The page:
The University of Sheffield’s Solar Farm – Q&A

THE UNIVERSITY of Sheffield’s Project Sunshine is a collaboration between researchers from the university’s Engineering, Science and Social Science faculties to find solar solutions to world problems such as hunger, fossil fuel dependence, and behaviour change.

Within Project Sunshine are specific projects that focus, for example, on algae’s potential as biofuel, or the protection of crops from pathogenic fungi (killer mushrooms).

One such project is the Sheffield Solar Farm, which tests different kinds of solar technology and methods of deployment on a 58m2 plot on a rooftop of one of the university buildings. The project publishes the result of its solar panel trials as a constant data journal on its Solar Farm website. Here you can see performance graphs, showing yield and efficiency, and compare them to other PV panels installed on the same rooftop.

Data from the community - the Microgen Database

Sheffield Solar allow the public to submit their own data using the The Microgen Database (MgDb) , which collects PV generation data from installations across the country. The performance of their systems is reported back publicly each month, available for free. Performance maps allow the users who donate their data to see how well their system is performing compared to those in their area and other parts of the country. The analysis is unique in that it uses Met Office weather station data to assess PV generation based on the amount of sunlight which is received by the panels.

Since the MgDb launched in the summer of 2010, it has grown to over 6000 installations. A number of system failures have been identified thanks to the MgDb project. Repairing these failures has saved people hundreds of pounds. As well as monthly reports and newsletters the site hosts an active forum where users discuss a variety of solar energy related issues.

Above: Screenshot of performance maps on Sheffield Solar's Microgen Database.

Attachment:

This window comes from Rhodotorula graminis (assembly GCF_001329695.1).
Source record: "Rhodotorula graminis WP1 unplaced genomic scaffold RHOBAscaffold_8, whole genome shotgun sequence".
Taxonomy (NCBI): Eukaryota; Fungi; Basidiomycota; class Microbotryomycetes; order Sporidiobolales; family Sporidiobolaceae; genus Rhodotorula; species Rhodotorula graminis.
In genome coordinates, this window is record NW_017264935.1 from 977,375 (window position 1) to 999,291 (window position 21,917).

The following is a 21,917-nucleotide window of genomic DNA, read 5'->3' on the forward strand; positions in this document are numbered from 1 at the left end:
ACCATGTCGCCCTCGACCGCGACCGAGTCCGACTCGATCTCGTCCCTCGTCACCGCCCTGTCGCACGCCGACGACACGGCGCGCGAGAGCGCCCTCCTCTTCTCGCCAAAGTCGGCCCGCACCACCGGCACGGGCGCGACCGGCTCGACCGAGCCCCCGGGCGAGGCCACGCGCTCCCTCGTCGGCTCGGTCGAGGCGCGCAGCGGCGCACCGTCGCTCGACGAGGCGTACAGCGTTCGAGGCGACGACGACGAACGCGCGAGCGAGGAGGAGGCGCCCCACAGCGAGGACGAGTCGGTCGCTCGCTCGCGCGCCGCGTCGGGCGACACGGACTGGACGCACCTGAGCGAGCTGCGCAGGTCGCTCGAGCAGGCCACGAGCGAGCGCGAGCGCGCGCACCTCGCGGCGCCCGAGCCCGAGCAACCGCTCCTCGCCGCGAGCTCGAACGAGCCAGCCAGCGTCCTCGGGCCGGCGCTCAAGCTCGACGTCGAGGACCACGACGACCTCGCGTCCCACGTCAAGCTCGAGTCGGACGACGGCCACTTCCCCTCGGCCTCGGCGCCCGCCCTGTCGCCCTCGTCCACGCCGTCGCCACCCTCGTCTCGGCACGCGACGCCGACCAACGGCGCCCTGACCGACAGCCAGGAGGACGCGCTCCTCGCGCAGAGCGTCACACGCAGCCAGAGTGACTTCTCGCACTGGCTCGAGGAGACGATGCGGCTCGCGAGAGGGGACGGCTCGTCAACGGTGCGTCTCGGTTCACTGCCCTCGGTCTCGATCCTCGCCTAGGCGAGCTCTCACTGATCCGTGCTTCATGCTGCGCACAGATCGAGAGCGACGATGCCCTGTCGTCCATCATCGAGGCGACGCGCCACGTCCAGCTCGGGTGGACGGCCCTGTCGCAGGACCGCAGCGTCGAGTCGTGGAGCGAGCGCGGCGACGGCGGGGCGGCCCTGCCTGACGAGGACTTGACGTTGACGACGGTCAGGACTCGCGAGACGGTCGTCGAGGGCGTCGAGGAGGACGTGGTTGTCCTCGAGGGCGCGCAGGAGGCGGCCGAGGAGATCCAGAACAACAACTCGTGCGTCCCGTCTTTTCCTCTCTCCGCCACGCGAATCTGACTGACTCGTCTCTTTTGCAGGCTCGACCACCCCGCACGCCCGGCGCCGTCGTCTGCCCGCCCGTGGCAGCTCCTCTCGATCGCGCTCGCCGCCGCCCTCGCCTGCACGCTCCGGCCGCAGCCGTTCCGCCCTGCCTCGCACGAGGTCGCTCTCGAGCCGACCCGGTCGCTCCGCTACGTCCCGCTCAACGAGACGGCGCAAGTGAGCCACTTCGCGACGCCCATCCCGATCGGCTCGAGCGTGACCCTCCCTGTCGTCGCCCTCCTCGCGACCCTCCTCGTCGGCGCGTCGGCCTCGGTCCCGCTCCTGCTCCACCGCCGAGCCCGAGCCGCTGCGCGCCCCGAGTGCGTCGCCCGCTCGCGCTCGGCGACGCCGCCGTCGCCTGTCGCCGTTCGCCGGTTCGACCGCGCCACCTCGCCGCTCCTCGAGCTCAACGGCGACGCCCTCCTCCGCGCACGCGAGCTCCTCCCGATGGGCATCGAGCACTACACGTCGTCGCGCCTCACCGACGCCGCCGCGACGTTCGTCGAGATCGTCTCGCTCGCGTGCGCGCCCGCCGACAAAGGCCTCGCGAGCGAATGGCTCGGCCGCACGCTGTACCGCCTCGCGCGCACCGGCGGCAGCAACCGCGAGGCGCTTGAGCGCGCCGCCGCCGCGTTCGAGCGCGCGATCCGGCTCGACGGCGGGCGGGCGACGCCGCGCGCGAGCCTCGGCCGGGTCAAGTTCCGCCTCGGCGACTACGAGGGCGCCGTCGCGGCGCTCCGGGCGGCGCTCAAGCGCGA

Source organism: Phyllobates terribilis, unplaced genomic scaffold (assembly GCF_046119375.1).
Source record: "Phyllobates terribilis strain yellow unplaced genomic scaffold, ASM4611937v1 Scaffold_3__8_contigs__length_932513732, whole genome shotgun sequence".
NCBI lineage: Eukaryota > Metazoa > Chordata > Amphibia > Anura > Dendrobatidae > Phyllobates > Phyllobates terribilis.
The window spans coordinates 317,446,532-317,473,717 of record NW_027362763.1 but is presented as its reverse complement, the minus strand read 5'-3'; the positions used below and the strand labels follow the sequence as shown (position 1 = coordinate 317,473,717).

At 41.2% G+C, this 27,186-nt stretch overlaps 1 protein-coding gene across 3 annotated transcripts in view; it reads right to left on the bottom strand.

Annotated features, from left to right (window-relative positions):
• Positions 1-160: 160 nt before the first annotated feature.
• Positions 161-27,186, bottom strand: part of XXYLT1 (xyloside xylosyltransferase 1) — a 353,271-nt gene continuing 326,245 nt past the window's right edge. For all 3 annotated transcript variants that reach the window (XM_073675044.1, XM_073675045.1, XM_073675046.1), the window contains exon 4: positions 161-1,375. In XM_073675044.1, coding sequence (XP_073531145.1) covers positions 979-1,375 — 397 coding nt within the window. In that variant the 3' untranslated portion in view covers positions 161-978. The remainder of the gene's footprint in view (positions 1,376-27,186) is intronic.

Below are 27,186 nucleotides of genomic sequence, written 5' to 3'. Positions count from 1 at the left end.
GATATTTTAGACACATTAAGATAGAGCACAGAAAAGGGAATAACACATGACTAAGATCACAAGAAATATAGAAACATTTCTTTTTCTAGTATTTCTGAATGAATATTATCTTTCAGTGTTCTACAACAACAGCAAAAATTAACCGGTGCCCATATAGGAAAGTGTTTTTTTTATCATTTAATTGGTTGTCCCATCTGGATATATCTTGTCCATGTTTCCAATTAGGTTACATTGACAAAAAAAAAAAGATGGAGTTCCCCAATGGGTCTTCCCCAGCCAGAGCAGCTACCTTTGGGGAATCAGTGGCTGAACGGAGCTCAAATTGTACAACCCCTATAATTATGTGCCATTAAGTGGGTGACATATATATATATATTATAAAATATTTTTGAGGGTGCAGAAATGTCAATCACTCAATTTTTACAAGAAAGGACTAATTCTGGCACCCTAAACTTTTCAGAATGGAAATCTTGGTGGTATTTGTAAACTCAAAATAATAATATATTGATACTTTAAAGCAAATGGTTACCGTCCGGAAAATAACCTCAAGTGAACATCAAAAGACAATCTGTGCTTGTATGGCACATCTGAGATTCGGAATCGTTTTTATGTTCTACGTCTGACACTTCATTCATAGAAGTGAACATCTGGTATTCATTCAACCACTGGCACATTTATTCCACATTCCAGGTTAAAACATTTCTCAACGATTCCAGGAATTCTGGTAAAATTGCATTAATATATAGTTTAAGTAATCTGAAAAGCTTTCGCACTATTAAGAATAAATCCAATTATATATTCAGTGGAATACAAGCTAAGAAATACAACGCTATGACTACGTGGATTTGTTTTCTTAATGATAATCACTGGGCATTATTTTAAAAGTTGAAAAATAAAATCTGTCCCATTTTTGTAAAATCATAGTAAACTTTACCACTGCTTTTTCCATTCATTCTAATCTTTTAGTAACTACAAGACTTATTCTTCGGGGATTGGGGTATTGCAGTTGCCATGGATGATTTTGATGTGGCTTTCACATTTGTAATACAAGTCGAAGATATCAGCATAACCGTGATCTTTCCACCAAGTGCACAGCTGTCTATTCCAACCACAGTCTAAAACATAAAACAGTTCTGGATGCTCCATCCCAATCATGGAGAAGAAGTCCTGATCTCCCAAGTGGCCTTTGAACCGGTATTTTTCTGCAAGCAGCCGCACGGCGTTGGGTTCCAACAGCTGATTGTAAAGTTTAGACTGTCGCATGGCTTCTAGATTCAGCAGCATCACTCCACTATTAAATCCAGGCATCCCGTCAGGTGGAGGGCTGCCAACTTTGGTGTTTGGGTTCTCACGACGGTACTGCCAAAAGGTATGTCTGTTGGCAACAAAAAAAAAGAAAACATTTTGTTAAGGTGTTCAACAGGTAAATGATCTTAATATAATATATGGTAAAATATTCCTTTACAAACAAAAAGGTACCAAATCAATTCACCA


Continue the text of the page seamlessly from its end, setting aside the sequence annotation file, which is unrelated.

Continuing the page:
Q&A with Sheffield Solar Farm

I met David Woodward and Jamie Taylor (they're the ones in the title picture) from the Sheffield Solar Farm team, and asked them some questions about the Solar Farm, and about the app they developed for it recently. Here are their answers.


What year are you in, and what degree are you going for?



Dave and I have both recently completed an MPhys degree (Masters in Physics). Dave is due to commence a PhD in particle physics in September and I’ll be working full time with the Sheffield Solar/ Microgen team at the University of Sheffield.

What do you picture yourself doing professionally?



I’d very much like to forge a career in software development and/or data analysis whilst Dave would like to continue on into research after his PhD.


Above: Map of the Sheffield Solar Farm.



How have you become part of the Sheffield solar programme?



We were recruited part-time to the Sheffield Solar/ Microgen team in summer 2012 between the third and fourth years of our degrees. The team were looking for some students to help with the day-to-day running of the Microgen database and we were offered the opportunity by our project supervisor Alastair Buckley, who heads the Sheffield Solar project. During the same summer the remainder of our time was spent developing the iPad app aimed at educating people on the benefits of energy storage in PV systems.



What’s the aim of Sheffield Solar’s programme?



The Sheffield Solar Farm forms part of Project Sunshine, which aims to harness the power of the sun to tackle the increasing food and energy needs of the world’s population in light of uncertain climate and global environment change.